In the early 2000s, the census reported 10 residents living on the island. More abundant residents include black bears, deer, wolves, sea lions, salmon, seabirds, and birds of prey.


Frederick Sound

Frederick Sound is a body of water approximately 45 miles wide in the central part of Southeast Alaska, at the confluence of Portage Bay (West), lower Stephens Passage (North), and Chatham Strait between the communities of Juneau (North) and Petersburg (South). Frederick Sound is only accessible by boat or air.

Abundant krill (small, shrimp-like crustaceans), zooplankton and herring thrive in the glacially fed waters of Frederick Sound, making it one of the premier places in Alaska to observe feeding humpback whales. It is estimated that over 500 of the 1,000 humpbacks that migrate annually to Alaska from Hawaiian breeding grounds head particularly to Frederick Sound to feed in its super nutrient-rich waters.

Marine mammals in the sound also include orcas (killer whales), Steller sea lions, Dall’s porpoise, and harbor seals. A variety of seabirds thrive in this region as well and can be observed flying overhead or flocking after the whale’s watery leftovers, creating a great clue to where the humpbacks might be. Surrounding the sound are the majestic craggy snow-covered mountains of the Coast Range rising from the sea to grand heights of 10,000 feet.


Endicott Arm

Endicott Arm is one of two narrow fjords that make up the Tracy Arm-Fords Terror Wilderness area. Over 30 miles long, it ends at the stunning and breathtaking Dawes Glacier. With calm waters and only the sound of glacial caving, harbor seals, bears, deer, wolves and a wide variety of birds call this area home.

Halfway up Endicott Arm sits Fords Terror, a narrow passage that is accessible by small boat. As the tides change, water is pulled or pushed through this shallow and narrow opening, making it almost impossible for boats to pass through. Time it right—and you will be able to see some of the best waterfalls in Southeast Alaska.

Extend Your Experience


Hotel Stay

2019 RATES: From $165

Centrally located and overlooking the waterfront, this newly renovated and upgraded hotel features spacious water view rooms and is within walking distance to Juneau’s shop, restaurants, and the Mt. Robert’s tram.


Stopover Package at the Four Points by Sheraton Juneau (formerly the Goldbelt Hotel) includes meet and greet service at the airport, transfer from the airport to hotel, water or mountain-view room, tax, and baggage handling.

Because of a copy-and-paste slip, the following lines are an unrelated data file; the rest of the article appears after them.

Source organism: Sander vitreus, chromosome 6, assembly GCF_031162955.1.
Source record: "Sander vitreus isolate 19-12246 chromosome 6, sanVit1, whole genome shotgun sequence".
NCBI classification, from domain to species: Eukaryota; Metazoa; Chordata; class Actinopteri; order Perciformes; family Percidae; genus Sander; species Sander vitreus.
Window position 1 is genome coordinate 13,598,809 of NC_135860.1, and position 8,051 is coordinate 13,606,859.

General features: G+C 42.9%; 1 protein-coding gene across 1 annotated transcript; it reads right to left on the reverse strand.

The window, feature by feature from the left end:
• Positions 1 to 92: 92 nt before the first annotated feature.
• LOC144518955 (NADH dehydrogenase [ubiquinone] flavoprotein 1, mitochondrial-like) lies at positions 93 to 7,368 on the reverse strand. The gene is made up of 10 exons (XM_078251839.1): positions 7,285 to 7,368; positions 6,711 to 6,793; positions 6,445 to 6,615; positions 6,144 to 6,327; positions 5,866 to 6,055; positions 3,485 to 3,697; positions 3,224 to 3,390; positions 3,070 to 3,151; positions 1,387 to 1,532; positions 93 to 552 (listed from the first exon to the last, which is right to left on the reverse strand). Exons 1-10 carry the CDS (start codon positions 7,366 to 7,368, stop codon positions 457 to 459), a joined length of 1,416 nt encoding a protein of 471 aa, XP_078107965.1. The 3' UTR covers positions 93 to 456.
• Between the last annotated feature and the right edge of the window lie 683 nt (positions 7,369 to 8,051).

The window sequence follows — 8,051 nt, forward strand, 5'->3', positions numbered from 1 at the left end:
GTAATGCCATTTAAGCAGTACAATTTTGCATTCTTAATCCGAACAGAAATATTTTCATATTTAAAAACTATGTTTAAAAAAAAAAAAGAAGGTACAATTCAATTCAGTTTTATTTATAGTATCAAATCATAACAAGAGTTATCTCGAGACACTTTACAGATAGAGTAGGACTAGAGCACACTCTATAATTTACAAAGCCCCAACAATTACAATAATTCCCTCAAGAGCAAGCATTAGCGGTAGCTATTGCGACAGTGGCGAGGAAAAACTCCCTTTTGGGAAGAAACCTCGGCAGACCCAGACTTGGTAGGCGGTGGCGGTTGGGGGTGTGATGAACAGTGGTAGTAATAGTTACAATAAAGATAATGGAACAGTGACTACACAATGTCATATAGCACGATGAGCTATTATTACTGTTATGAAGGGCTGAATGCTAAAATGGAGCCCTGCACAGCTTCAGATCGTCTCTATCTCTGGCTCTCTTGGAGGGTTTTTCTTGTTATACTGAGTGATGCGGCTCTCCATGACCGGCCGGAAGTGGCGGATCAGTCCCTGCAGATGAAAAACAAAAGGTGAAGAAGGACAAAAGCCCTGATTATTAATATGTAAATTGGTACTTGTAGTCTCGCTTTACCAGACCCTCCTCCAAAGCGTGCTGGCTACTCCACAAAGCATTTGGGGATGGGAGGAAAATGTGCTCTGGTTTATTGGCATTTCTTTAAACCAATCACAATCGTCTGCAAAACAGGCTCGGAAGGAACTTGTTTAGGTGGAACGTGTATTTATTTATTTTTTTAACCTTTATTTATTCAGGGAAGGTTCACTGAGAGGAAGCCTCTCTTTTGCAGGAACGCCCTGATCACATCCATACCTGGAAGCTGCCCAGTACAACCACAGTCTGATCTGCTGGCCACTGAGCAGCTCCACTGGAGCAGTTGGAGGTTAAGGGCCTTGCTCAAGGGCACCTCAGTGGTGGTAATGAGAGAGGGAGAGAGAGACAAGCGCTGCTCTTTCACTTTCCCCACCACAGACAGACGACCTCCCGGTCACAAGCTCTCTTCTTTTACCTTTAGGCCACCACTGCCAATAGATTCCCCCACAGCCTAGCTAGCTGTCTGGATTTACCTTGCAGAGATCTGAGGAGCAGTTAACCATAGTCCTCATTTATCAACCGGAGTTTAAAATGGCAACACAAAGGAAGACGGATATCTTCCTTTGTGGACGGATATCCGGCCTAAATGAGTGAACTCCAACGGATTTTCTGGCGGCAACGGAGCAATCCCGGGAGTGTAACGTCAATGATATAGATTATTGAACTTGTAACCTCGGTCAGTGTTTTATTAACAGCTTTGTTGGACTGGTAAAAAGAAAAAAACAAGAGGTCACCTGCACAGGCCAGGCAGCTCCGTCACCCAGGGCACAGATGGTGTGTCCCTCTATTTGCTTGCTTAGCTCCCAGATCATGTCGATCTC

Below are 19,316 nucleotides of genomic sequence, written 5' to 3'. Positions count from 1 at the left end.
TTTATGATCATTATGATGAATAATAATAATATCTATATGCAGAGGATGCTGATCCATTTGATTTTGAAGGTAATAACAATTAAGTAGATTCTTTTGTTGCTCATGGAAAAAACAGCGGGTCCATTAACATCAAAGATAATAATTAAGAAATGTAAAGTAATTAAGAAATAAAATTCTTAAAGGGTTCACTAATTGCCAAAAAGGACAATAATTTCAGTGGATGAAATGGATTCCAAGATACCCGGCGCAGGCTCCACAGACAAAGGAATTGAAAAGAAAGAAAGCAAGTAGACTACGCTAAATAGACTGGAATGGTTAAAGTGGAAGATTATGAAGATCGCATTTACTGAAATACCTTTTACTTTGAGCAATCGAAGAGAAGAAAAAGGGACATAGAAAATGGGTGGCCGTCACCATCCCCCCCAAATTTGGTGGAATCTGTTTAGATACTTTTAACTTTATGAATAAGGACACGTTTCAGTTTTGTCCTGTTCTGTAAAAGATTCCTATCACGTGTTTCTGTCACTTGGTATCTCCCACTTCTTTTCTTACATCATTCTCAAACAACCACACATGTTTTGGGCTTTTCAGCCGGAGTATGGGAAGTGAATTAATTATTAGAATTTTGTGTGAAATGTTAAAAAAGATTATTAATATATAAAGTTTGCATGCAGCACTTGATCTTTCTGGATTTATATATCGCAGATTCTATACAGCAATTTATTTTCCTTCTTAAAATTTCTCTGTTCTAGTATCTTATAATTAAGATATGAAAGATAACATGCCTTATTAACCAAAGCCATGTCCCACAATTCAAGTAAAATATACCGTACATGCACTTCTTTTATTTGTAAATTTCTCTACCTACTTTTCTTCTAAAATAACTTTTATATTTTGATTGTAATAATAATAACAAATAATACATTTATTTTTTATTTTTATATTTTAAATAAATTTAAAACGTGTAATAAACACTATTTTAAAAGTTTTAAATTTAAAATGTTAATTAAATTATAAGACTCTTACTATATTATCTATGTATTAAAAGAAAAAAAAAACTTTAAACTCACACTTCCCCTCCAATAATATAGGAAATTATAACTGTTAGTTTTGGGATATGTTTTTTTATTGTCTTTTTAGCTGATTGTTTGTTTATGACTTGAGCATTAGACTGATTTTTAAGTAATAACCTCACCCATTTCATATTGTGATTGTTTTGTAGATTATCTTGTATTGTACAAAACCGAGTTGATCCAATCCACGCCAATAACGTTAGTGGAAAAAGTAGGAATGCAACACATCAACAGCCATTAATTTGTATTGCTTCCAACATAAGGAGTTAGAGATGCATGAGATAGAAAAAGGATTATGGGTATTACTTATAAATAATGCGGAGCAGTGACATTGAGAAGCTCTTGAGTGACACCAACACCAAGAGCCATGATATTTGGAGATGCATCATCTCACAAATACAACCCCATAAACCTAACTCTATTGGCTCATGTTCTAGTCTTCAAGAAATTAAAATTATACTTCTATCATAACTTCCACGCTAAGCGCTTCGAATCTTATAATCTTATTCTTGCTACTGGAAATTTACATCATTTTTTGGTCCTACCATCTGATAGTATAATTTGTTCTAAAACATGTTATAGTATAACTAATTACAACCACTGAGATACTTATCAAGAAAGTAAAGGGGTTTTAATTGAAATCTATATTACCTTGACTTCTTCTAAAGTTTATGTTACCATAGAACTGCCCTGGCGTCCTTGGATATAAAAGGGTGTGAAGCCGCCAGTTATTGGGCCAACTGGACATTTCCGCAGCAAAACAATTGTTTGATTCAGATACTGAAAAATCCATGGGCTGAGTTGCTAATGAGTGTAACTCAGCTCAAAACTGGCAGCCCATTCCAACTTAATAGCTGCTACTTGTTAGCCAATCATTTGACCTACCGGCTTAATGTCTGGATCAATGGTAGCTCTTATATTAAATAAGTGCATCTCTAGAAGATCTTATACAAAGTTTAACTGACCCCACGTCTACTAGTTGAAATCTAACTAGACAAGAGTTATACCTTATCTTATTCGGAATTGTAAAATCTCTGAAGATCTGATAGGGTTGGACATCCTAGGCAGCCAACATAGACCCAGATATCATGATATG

Juneau Wilderness & Culture Discovery—Pre-Cruise
2019 RATES: From $1,245

This 2-night, pre-cruise escorted land tour includes a full-day Mendenhall Glacier paddle and trek and an insider’s walking tour of Juneau complete with a trip up Mt. Roberts Tram.

2 Nights


This 2-night, pre-cruise escorted land tour includes a full-day Mendenhall Glacier paddle and trek and an insider’s walking tour of Juneau complete with a trip up Mt. Roberts Tram.



Juneau Wilderness & Culture Discovery—Post-Cruise
2019 RATES: From $1,245

This 2-night, post-cruise escorted land tour includes a full-day Mendenhall Glacier paddle and trek and an insider’s walking tour of Juneau complete with a trip up Mt. Roberts Tram.

2 Nights


This 2-night, post-cruise escorted land tour includes a full-day Mendenhall Glacier paddle and trek and an insider’s walking tour of Juneau complete with a trip up Mt. Roberts Tram.



Denali & Talkeetna Wilderness Rail Adventure
2019 RATES: From $3,995

This 6-night pre-cruise escorted land tour features wilderness lodge stays in Denali National Park and Talkeetna Mountains, and hotel overnights in Anchorage. Throughout your adventure, each vantage point—whether ascending a mountain, riding the Alaskan Railroad, or in the most remote backcountry location—offers changing sights and things to do.

6 Nights


Itinerary Highlights:

  • UnCruise Adventures escorted pre-cruise land tour
  • Two nights at Denali National Park, two nights Talkeetna, and two nights Anchorage
  • First-class deluxe dome train ride with guided narration
  • Interpretive tour into Denali National Park
  • Wildlife viewing and wilderness hikes
  • Hike the Talkeetna Mountains
  • Natural History presentations
  • Native culture and dance at Alaska Native Heritage Center

Vessels for this Itinerary


Wilderness Adventurer

Like your favorite, hippie-cool aunt, she’s sage, soulful, and game for every adventure—and likely the one leading the charge. The unassuming Wilderness Adventurer has style and all the amenities needed to get the job done. It’s just as comfortable moseying into the lounge for a pint as it is to leap from the fantail for a “polar plunge” or sketch a landscape from the sundeck. Yep. She lives up to her name. The mantra on board could be: work hard, play hard, relax, repeat. The ship’s easy-going, fun-making energy inspires fierce loyalty by her crew and guests alike.

Onboard Features: EZ Dock kayak launch platform; bow-mounted underwater camera; kayaks, paddle boards, inflatable skiffs, hiking poles; on-deck hot tub; fitness equipment and yoga mats; DVD and book library

Cabin Features: TV/DVD player; hair dryer, conditioning shampoo, body wash; binoculars; reusable water bottles

Destination: Alaska

  • 60 guests
  • 30 cabins
  • 25 crew members
  • 160 feet in length
  • 39 feet wide
  • Cruising speed of 9.5 knots
  • Registered in United States
  • 3:1 Guest-to-crew ratio

200-208, 210
Queen or twin beds; view window; private bath with shower


301-302, 307-320
Queen or twin beds; view window; private bath with shower


Outside entry; double bed; view window; private bath with shower


Twin bed; view window; private bath with shower